In the late 1920s, Leo Moser (Moser glass-works Director General, 1916 to 1932) recombined praseodymium and neodymium in a 1:1 ratio to create his "Heliolite" glass ("Heliolit" in Czech), which has color-changing properties between amber, reddish, and green depending on the light source. This was one of a number of decorative glasses using rare earth colorants, with "Heliolit" and "Alexandrit" being the first two, introduced by Moser in 1929. Leo Moser's papers in the Corning Glass Museum make it clear that the first experimental glass melts done by Moser involving any of the rare earths occurred in November 1927.

After a year of further development, the rare earth glasses were introduced to great acclaim at the Spring 1929 trade show in Leipzig. The Alexandrit and Heliolit names were registered as trademarks in June 1929. The earlier date of 1925 sometimes given for rare earth glass refers to an award for glass design, not glass composition.[6]

Industrial use[edit]

The name "didymium" continued to be used in the rare earth metal industry. In the US, commercial "didymium" salts were what remained after cerium had been removed from the natural products obtained from monazite, and thus it contained lanthanum, as well as Mosander's "didymium". A typical composition might have been 46% lanthanum, 34% neodymium, and 11% praseodymium, with the remainder mostly being samarium and gadolinium, for material extracted from South African "rock monazite" from the Steenkampskraal mine.[3]

In ores, neodymium is typically higher in relative abundance in monazite than in bastnäsite. The visual difference is apparent in unseparated mixtures: monazite-derived products have pink tinges, while bastnäsite-derived products have brown tinges due to their higher praseodymium content. The original cerite from Bastnäs may have had a rare earth composition similar to monazite sand.[citation needed]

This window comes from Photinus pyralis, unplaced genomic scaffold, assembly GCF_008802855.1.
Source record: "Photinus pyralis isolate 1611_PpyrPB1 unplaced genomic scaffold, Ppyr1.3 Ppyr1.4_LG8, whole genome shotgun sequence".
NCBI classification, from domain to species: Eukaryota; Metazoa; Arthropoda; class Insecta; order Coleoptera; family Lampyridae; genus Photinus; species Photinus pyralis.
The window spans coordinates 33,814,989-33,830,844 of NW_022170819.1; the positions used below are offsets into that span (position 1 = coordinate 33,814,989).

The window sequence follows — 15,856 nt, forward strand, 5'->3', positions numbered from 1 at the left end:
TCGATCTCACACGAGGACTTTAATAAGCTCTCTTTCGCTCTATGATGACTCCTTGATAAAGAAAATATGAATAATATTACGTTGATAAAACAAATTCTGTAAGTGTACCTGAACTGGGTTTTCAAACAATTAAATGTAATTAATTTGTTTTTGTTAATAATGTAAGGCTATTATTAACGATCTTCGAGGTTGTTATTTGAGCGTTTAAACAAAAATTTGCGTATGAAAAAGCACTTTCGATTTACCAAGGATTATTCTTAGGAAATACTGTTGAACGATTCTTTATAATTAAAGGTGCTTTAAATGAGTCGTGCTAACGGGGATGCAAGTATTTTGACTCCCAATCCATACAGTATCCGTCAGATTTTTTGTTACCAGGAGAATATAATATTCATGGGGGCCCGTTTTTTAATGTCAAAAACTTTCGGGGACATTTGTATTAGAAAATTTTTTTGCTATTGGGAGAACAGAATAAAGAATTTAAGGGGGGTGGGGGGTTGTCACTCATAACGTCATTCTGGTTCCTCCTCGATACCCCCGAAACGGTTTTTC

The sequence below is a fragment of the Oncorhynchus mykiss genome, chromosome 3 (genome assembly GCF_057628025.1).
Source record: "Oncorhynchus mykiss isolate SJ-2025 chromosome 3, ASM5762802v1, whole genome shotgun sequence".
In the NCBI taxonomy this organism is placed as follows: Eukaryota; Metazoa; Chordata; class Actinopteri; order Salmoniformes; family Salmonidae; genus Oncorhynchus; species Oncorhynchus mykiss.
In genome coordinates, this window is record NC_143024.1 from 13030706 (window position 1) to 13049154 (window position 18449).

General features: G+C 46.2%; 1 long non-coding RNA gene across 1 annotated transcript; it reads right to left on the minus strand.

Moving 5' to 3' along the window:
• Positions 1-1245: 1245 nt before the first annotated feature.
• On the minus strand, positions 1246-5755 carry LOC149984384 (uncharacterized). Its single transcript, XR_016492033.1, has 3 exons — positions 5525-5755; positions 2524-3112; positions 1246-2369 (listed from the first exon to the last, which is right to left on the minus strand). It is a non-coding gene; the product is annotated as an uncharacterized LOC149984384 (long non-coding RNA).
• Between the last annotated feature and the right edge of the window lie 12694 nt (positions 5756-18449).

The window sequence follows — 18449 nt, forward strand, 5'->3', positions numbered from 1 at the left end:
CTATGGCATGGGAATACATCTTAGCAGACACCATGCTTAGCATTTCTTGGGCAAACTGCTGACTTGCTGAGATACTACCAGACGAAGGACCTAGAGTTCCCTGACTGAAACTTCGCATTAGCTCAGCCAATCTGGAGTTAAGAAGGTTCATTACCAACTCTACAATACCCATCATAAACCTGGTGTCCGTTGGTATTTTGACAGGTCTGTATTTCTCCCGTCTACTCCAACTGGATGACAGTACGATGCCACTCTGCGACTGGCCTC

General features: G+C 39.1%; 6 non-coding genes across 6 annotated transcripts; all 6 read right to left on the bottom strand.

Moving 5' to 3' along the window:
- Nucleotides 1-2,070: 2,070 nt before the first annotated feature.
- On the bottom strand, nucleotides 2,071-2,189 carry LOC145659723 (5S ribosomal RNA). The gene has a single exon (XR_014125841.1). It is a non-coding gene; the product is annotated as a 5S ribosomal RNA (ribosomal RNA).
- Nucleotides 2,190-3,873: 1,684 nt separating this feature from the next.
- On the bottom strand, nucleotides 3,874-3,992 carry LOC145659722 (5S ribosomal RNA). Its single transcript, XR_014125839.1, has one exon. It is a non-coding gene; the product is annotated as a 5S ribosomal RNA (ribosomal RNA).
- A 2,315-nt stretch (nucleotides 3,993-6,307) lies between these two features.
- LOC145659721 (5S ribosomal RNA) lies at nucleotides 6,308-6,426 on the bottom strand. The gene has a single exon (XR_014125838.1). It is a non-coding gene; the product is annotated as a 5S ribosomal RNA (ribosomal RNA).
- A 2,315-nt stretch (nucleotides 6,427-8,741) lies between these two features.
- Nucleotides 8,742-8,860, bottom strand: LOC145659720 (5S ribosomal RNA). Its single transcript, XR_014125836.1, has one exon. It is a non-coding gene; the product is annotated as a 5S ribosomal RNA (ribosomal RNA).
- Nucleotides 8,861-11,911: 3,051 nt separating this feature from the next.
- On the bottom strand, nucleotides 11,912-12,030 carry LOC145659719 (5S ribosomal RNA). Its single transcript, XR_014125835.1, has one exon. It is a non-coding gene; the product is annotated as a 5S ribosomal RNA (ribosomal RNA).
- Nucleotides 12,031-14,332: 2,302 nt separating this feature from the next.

The European use was closer to Mosander's concept. Such cerium-depleted light lanthanide mixtures have been widely used to make petroleum-cracking catalysts. The actual ratio of neodymium to praseodymium varies somewhat depending on the source of the mineral, but it is often around 3∶1. Neodymium is always present in higher proportions than praseodymium and is responsible for most of the color of didymium salts.[citation needed]


  1. ^ Venable, W.H.; Eckerle, K.L. (October 1979). Didymium glass filters for calibrating the wavelength scale of spectrophotometers: SRMs 2009, 2010, 2013, and 2014. National Institute of Standards and Technology. NIST (Report). U.S. Department of Commerce. NIST doc 10486.
  2. ^ a b Emsley, John (2003). Nature's building blocks: an A–Z guide to the elements. Oxford University Press. p. 341. ISBN 0-19-850340-7.
  3. ^ a b c d e Fontani, Marco; Costa, Mariagrazia; Orna, Mary Virginia (2015). The Lost Elements: The Periodic Table's Shadow Side. Oxford University Press. pp. 172–173. ISBN 978-0-19-938334-4.
  4. ^ a b c d Haynes, William M., ed. (2016). "Elements: Neodymium". CRC Handbook of Chemistry and Physics (97th ed.). CRC Press. p. 4.23. ISBN 9781498754293.
  5. ^ von Welsbach, Carl Auer (1885). "Die Zerlegung des Didyms in seine Elemente". Monatshefte für Chemie. 6 (1): 477–491. doi:10.1007/BF01554643. S2CID 95838770.
  6. ^ Langhamer, Antonín (2003). The Legend of Bohemian Glass: A thousand years of glassmaking in the heart of Europe. Tigris. p. 134. ISBN 978-80-86062-11-2.